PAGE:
For those of you who are  not familiar with the play, it's essentially about two men --  call them rakes, hobos, bums, anchorites, idiot savants, hippies or punks  (if you want to modernize it) -- wandering about the stage not knowing where they are going and just as uncertain as to whether they should keep moving or 'wait for Godot' --whose presence is imminent but who never actually shows up.*[See a sample of the dialogue at the bottom of this blog.]

Of course a play like this -- labelled absurdist, existential, and even nonsensical-- is an enigma that has been subjected to a broad range of interpretations and explanations. Beckett himself said that he wasn't sure what it was about exactly, and that he might have written parts of it while in a 'trance'. 

I saw a production of the play, fittingly enough, on a barge docked along the Left Bank of the Seine River in Paris in 1976. It was a seminal experience in my life. I was 23 years old and had just graduated college. A few days after seeing the play,  while strolling around Paris feeling fancy free, as I was want to do,  I came across the cast of the play having lunch at an open-air table on a patch of grass alongside the floating barge. They appeared to be as flamboyantly rakish and raffish in real life as they had been on stage -- laughing and drinking, and, well, simply enjoying life (Joie de vivre!).

If there had been any corporate inclinations in my 20 year old future perspective on life, they were wiped out in that moment. That's how I wanted to live!

But, in addition to that, having seen the play, I feel, also entitles me to  my own opinion about what 'Waiting for Godot' means: I've always felt that Beckett was warning us against the human proclivity to look for authority figures to tell us what to do. The proclivity must be burned into our DNA because, except for this recent and brief (and still fragile) experiment with democracy, we humans have throughout history fought long and hard to be ruled by some particular authority figure, be it king, emperor, dictator, pope or cult leader.

It's understandable to want things to go right, and to want to put as little effort into it as possible -- after all, don't we elect people and pay them good money to do that for us? But is that realistic? I'd argue no, and I think Beckett might agree with me.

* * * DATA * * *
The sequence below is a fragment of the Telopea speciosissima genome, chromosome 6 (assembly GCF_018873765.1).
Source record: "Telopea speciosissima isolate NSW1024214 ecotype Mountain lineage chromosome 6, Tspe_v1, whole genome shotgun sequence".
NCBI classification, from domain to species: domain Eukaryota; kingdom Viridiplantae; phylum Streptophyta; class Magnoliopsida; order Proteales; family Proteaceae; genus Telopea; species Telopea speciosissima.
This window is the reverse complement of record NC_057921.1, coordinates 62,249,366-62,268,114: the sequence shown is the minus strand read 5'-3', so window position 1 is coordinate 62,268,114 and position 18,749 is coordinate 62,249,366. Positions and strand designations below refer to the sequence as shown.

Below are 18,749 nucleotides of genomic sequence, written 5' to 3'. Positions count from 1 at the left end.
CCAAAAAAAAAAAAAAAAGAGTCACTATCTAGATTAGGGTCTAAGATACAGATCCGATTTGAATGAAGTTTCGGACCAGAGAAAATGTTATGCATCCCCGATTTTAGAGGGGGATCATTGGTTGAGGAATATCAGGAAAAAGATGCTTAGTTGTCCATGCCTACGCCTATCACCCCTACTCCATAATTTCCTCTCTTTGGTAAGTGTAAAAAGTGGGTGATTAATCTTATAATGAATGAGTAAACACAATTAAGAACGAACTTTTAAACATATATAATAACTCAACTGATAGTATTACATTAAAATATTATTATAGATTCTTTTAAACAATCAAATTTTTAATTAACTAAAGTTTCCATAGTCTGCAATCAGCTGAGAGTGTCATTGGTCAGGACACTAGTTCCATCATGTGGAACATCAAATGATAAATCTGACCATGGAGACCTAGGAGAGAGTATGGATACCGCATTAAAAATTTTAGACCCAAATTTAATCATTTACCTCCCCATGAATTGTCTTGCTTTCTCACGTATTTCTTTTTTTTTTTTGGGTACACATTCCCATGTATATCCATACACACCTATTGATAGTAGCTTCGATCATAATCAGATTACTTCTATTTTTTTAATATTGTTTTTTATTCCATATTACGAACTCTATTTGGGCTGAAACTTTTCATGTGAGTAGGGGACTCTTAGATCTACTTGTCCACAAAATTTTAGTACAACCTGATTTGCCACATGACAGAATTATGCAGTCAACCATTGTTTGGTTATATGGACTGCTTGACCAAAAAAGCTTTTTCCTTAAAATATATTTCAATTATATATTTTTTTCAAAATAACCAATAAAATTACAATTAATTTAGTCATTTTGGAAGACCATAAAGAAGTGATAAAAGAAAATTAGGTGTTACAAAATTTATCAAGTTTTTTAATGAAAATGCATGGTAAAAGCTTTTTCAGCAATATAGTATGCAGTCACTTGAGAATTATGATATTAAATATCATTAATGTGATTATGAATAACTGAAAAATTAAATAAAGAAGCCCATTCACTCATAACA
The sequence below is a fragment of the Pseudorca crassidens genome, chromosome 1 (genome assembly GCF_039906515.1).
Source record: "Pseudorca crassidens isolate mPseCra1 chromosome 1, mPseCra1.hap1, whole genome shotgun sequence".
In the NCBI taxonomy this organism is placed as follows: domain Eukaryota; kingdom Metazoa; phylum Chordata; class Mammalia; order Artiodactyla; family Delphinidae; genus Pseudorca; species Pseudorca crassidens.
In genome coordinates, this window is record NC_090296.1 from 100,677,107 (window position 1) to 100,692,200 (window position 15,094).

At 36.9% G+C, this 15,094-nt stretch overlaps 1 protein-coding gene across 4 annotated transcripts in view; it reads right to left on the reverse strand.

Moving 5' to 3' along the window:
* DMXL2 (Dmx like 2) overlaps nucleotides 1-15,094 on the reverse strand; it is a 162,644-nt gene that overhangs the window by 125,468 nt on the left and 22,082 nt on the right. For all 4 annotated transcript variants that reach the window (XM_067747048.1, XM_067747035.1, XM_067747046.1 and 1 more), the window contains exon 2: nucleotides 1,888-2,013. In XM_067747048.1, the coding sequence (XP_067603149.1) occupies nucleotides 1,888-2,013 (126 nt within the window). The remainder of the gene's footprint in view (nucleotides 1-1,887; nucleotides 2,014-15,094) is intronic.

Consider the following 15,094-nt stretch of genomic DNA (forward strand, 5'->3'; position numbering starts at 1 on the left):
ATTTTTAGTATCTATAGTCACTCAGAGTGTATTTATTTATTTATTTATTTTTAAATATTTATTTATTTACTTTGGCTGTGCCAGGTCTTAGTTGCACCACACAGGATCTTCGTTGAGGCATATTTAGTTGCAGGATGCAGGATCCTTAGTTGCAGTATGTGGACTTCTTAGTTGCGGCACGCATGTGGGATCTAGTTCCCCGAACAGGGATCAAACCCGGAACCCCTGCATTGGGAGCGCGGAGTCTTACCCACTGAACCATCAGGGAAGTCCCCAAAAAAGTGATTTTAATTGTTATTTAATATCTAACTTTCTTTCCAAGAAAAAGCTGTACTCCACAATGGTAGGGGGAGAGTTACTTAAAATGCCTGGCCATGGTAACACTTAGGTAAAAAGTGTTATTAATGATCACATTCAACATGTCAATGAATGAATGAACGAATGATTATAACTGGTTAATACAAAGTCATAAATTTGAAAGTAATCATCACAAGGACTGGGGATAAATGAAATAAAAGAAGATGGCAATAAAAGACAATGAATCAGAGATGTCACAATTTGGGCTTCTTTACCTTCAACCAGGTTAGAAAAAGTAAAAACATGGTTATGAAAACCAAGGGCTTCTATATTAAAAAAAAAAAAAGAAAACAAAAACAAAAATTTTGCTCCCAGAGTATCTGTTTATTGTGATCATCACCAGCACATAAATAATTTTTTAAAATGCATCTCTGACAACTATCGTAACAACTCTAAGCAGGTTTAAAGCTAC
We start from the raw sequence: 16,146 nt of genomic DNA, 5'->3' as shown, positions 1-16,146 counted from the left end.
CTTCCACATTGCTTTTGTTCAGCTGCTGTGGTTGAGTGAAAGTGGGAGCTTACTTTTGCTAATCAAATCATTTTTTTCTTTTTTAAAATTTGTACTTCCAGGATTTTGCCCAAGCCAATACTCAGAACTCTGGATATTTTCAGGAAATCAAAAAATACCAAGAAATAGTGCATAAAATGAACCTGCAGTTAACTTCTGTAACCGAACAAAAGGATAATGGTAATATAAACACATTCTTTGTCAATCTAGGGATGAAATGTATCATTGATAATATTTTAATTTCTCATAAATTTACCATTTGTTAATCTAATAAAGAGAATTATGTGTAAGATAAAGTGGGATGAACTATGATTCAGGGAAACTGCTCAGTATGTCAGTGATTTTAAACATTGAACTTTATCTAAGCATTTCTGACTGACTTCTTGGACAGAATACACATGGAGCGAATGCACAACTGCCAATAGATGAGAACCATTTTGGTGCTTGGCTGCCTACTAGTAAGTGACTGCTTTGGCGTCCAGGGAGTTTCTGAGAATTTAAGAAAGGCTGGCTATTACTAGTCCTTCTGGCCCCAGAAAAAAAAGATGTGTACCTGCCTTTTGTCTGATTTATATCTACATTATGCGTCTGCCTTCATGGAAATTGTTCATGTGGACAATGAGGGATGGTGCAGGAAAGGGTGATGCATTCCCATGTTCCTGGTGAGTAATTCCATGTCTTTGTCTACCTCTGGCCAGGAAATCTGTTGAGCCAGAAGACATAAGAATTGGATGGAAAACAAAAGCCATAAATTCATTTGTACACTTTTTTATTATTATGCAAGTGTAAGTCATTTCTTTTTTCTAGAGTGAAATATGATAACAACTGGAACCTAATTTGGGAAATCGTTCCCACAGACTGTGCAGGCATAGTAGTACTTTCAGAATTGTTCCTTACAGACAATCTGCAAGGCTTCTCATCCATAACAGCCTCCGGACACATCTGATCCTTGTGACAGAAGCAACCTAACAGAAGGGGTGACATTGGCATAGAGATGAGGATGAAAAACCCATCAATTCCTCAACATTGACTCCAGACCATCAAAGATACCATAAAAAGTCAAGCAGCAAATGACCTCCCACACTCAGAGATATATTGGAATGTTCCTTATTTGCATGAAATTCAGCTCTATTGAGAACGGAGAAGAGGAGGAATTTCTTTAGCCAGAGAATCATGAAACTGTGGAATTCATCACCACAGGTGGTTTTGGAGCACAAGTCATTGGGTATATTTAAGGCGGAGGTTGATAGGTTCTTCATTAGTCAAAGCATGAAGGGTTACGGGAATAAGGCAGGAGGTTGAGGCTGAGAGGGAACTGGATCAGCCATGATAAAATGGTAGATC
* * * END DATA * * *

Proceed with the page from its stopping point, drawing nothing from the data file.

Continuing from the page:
I think that many liberals, progressives -- whatever they prefer to call themselves these days-- had a 'Waiting for Godot' attitude toward the election of Barak Obama.  They expected that just by the fact of electing him,  that the election in and of itself would change things.

I think it's time to heed Beckett's ever timely and significant warning against waiting for others to do for us what we know deep down we can only do for ourselves.

You can argue how effective, or not, Barak Obama has been as president, but his two terms in office have opened up an eight-year window of opportunity to push a progressive agenda forward without the interference of a reactionary conservative in the White House.

The question should not be about Obama's performance, but our own.  Are we doing enough to advocate  for economic fairness, affordable housing, living wages, banking and financial reforms? 

Pick a cause you feel something about and push for it. If not, don't blame 'Godot' for not showing up.

Please check out my Facebook group, Advocate for Economic Fairness! 

And, if you like, you can also watch this video of me talking about kindness and being homeless -- during which, I must admit, I did feel a little like one of Beckett's untethered waifs.

* Dialogue from Waiting for Godot: “Let us do something, while we have the chance! It is not every day that we are needed. Not indeed that we personally are needed. Others would meet the case equally well, if not better. To all mankind they were addressed, those cries for help still ringing in our ears! But at this place, at this moment of time, all mankind is us, whether we like it or not. Let us make the most of it, before it is too late! Let us represent worthily for one the foul brood to which a cruel fate consigned us! What do you say? It is true that when with folded arms we weigh the pros and cons we are no less a credit to our species. The tiger bounds to the help of his congeners without the least reflexion, or else he slinks away into the depths of the thickets. But that is not the question. What are we doing here, that is the question. And we are blessed in this, that we happen to know the answer. Yes, in the immense confusion one thing alone is clear. We are waiting for Godot to come -- ”